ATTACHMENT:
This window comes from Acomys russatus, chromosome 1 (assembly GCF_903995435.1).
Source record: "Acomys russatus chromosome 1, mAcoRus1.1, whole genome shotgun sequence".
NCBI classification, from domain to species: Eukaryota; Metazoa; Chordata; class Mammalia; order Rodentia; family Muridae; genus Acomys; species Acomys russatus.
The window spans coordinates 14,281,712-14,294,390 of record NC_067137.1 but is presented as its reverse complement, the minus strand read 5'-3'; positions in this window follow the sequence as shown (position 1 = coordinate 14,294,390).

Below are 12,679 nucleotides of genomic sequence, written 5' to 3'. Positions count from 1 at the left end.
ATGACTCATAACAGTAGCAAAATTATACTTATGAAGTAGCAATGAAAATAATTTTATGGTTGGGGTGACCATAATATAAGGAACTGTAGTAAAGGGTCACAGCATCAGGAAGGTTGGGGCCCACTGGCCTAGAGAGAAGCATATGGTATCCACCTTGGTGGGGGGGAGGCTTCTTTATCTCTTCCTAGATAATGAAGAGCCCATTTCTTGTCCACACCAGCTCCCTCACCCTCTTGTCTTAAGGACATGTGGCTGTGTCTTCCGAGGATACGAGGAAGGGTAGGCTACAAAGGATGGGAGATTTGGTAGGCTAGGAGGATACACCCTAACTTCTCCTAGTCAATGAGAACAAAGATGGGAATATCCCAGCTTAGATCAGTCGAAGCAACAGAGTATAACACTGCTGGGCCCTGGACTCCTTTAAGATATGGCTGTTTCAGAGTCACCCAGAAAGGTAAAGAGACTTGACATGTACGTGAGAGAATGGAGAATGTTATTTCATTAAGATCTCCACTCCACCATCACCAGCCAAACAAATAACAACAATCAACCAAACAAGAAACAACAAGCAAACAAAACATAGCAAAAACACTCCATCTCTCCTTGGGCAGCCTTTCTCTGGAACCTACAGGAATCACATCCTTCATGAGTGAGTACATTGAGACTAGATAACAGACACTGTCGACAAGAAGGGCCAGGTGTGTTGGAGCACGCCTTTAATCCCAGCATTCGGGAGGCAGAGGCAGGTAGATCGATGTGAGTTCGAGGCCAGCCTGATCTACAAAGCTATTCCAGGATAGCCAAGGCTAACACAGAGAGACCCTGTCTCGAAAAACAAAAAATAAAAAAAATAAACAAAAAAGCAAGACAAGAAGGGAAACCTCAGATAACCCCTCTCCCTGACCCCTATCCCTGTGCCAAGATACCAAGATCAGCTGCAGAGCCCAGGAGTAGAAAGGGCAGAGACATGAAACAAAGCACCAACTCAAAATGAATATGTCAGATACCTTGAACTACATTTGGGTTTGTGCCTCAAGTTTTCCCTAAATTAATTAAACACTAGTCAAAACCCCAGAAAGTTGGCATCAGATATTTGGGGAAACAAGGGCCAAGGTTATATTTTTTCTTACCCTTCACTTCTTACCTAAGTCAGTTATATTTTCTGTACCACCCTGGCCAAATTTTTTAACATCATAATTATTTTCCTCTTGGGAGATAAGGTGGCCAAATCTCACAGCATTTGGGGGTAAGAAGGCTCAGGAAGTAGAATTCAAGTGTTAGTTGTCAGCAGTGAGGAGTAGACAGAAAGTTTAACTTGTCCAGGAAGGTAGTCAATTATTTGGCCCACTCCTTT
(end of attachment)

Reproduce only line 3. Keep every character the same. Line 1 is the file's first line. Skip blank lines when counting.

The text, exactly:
NCBI classification, from domain to species: Eukaryota; Metazoa; Chordata; class Mammalia; order Rodentia; family Muridae; genus Acomys; species Acomys russatus.